Inside Editing Jazzy Whiplash

Damien Chazelle’s very hot Whiplash has the most powerful cutting style of any of this year’s editing Oscar contenders, with a very visceral jazz vibe.

Editor Tom Cross, who has been nominated for ACE and BAFTA awards and is a strong contender for an Oscar nom on Thursday,¬†knew instantly that “Whiplash” would be created in the editing room and therefore worked closely with Chazelle on honing a multi-layered editorial approach for this intense, psychological cat-and-mouse between¬†Miles Teller’s ambitious drummer, Andrew, and J.K. Simmons’ abusive instructor, Fletcher, who puts him through hell to become the next Charlie Parker.

“Damien told me that he envisioned it as an action movie first and a musical drama second,” Cross recalls. The musical sequences were edited to pre-recorded music for the major scenes, including the frenzied finale, which is an unrelenting blaze of glory inspired by the end of “The Wild Bunch.” In fact, the first cut lacked soul so they fine-tuned the performances so that Teller and Simmons attain a moment of sublime transcendence, despite the masochistic method to the instructor’s madness.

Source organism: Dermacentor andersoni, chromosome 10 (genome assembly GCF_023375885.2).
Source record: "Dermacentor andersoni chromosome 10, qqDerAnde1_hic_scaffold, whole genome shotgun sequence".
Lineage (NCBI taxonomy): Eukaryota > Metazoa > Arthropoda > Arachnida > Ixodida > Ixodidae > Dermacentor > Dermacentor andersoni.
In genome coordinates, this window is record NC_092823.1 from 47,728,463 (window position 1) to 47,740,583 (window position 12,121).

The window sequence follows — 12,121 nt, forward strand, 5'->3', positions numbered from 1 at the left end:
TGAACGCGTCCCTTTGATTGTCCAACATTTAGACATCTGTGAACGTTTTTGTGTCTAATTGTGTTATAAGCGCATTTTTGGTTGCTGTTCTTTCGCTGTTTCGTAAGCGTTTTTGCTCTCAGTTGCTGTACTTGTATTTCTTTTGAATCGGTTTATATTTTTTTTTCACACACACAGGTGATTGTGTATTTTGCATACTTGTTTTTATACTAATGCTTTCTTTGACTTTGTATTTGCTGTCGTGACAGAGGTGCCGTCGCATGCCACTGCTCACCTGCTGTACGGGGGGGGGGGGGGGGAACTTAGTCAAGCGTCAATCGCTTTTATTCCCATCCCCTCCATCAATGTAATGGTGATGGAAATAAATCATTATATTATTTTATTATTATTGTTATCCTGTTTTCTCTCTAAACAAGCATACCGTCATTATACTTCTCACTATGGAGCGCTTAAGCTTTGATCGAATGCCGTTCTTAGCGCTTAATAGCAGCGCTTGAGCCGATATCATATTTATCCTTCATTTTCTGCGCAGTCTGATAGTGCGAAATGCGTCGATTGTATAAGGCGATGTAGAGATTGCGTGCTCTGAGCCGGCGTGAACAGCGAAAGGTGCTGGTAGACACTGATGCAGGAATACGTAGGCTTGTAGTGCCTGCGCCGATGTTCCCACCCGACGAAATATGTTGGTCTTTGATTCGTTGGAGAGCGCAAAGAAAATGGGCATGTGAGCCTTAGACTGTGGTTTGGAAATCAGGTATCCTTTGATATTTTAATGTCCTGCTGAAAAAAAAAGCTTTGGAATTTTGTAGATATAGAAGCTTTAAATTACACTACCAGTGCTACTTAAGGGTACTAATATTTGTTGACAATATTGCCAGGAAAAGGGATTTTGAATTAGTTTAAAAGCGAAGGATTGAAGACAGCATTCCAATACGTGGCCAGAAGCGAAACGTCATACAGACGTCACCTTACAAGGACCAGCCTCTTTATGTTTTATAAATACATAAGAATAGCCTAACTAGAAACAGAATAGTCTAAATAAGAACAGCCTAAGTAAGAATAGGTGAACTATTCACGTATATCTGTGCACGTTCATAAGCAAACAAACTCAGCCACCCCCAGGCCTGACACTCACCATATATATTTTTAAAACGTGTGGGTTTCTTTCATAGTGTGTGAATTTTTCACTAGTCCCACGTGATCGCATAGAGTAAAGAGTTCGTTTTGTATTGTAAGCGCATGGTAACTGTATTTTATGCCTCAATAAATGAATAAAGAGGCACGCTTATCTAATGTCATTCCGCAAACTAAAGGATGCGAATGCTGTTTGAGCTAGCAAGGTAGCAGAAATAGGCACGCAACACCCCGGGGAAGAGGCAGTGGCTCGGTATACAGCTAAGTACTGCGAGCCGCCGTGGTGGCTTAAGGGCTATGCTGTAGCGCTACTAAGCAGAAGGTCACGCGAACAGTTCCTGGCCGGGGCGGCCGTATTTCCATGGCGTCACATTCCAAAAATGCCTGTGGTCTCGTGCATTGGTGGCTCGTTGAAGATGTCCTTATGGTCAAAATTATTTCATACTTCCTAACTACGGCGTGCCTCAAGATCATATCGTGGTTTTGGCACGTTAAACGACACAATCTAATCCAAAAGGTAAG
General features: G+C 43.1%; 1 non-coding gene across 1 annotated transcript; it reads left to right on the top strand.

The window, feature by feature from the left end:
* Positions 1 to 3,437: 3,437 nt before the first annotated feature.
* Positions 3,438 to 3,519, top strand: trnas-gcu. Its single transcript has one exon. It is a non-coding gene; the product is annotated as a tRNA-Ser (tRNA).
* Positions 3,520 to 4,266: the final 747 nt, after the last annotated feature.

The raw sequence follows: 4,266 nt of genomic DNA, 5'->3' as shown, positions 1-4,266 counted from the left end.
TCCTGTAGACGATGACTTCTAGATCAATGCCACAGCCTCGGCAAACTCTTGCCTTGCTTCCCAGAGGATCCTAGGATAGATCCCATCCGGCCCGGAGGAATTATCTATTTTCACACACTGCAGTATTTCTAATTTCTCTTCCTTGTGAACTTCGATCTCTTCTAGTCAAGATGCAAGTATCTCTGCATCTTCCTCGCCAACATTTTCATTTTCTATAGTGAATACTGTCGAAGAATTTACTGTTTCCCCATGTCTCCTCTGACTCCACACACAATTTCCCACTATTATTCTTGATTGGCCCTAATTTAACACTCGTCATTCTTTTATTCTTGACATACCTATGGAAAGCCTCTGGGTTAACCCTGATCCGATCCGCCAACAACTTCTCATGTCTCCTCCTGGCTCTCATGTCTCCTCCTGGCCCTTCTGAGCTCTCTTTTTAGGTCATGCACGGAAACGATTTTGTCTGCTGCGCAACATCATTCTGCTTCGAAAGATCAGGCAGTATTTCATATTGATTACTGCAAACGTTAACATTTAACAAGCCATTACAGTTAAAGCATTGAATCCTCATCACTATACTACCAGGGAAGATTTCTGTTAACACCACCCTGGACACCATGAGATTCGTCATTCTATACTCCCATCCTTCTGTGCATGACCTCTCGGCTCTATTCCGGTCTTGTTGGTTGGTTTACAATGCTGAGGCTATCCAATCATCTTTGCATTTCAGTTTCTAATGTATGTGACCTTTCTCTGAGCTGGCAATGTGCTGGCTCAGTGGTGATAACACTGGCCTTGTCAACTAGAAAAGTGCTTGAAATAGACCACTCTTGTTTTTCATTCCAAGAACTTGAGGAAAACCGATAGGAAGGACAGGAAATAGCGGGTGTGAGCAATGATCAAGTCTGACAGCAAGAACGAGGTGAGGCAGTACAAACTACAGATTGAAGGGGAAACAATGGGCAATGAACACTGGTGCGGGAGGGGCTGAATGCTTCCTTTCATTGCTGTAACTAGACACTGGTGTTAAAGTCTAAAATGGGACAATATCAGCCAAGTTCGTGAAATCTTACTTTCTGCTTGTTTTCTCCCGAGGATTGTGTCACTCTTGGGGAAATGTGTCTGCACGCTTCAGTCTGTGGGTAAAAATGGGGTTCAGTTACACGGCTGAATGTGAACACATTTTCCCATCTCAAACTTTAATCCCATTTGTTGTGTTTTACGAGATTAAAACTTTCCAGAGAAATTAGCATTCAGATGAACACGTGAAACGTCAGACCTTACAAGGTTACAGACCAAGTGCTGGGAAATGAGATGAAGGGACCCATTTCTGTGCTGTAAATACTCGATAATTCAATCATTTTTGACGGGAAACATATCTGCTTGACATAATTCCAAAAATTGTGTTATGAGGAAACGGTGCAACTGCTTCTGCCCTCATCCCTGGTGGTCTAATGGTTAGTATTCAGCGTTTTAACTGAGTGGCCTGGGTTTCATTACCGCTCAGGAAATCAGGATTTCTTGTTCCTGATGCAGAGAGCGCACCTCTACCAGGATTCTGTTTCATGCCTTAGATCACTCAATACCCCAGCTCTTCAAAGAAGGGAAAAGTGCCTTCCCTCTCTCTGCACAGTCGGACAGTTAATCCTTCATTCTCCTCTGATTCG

“Damien wanted it cut at right angles with one cut answering another cut,” Cross continues. “He said the editing should feel as if Fletcher were cutting the film. And he also said the style of the film should be subjective and he referenced ‘Taxi Driver,’ where the editing style represents Andrew’s state of mind, nervous and false manic at times.”

Read the rest at TOH/Indiewire.

Posted on by Bill Desowitz in Below the Line, Clips, Editing, Movies, Music, Oscar, Sound, Tech

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